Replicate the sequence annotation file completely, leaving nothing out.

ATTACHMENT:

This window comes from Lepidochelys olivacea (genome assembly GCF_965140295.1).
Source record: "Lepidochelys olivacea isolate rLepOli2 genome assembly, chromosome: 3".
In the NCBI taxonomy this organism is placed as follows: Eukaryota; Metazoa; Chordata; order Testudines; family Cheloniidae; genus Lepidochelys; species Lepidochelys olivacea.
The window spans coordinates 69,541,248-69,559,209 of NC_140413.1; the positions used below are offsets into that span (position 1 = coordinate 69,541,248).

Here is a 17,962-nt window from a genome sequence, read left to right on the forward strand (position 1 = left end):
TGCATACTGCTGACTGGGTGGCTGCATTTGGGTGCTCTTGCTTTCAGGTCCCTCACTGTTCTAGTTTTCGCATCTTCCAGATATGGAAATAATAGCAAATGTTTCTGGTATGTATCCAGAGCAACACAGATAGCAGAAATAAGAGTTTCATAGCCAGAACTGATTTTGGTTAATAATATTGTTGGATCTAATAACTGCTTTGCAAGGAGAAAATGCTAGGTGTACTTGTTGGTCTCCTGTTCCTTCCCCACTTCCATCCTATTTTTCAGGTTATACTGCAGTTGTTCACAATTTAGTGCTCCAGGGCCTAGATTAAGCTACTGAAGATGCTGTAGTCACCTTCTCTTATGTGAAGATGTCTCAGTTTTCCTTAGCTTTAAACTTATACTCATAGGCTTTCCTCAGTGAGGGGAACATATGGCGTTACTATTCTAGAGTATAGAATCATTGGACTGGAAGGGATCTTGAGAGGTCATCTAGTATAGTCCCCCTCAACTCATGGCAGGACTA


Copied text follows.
This window comes from Lepidochelys olivacea (genome assembly GCF_965140295.1).
Source record: "Lepidochelys olivacea isolate rLepOli2 genome assembly, chromosome: 3".
In the NCBI taxonomy this organism is placed as follows: Eukaryota; Metazoa; Chordata; order Testudines; family Cheloniidae; genus Lepidochelys; species Lepidochelys olivacea.
The window spans coordinates 69,541,248-69,559,209 of NC_140413.1; the positions used below are offsets into that span (position 1 = coordinate 69,541,248).

Here is a 17,962-nt window from a genome sequence, read left to right on the forward strand (position 1 = left end):
TGCATACTGCTGACTGGGTGGCTGCATTTGGGTGCTCTTGCTTTCAGGTCCCTCACTGTTCTAGTTTTCGCATCTTCCAGATATGGAAATAATAGCAAATGTTTCTGGTATGTATCCAGAGCAACACAGATAGCAGAAATAAGAGTTTCATAGCCAGAACTGATTTTGGTTAATAATATTGTTGGATCTAATAACTGCTTTGCAAGGAGAAAATGCTAGGTGTACTTGTTGGTCTCCTGTTCCTTCCCCACTTCCATCCTATTTTTCAGGTTATACTGCAGTTGTTCACAATTTAGTGCTCCAGGGCCTAGATTAAGCTACTGAAGATGCTGTAGTCACCTTCTCTTATGTGAAGATGTCTCAGTTTTCCTTAGCTTTAAACTTATACTCATAGGCTTTCCTCAGTGAGGGGAACATATGGCGTTACTATTCTAGAGTATAGAATCATTGGACTGGAAGGGATCTTGAGAGGTCATCTAGTATAGTCCCCCTCAACTCATGGCAGGACTA